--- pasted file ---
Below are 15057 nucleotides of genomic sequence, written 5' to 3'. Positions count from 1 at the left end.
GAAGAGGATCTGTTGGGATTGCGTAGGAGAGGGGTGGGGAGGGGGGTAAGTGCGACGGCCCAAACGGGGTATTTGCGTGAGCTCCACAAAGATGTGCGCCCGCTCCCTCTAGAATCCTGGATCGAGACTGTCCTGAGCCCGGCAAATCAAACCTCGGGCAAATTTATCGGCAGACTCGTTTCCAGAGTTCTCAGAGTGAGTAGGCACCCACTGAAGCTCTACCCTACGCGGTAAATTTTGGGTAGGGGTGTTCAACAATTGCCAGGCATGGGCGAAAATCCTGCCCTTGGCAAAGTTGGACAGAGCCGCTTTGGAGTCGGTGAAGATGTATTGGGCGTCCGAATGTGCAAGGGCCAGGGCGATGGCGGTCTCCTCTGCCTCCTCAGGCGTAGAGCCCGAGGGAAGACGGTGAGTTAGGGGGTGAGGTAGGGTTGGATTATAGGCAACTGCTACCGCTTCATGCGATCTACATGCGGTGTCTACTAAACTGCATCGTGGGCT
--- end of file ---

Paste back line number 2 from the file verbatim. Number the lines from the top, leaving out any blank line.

GAAGAGGATCTGTTGGGATTGCGTAGGAGAGGGGTGGGGAGGGGGGTAAGTGCGACGGCCCAAACGGGGTATTTGCGTGAGCTCCACAAAGATGTGCGCCCGCTCCCTCTAGAATCCTGGATCGAGACTGTCCTGAGCCCGGCAAATCAAACCTCGGGCAAATTTATCGGCAGACTCGTTTCCAGAGTTCTCAGAGTGAGTAGGCACCCACTGAAGCTCTACCCTACGCGGTAAATTTTGGGTAGGGGTGTTCAACAATTGCCAGGCATGGGCGAAAATCCTGCCCTTGGCAAAGTTGGACAGAGCCGCTTTGGAGTCGGTGAAGATGTATTGGGCGTCCGAATGTGCAAGGGCCAGGGCGATGGCGGTCTCCTCTGCCTCCTCAGGCGTAGAGCCCGAGGGAAGACGGTGAGTTAGGGGGTGAGGTAGGGTTGGATTATAGGCAACTGCTACCGCTTCATGCGATCTACATGCGGTGTCTACTAAACTGCATCGTGGGCT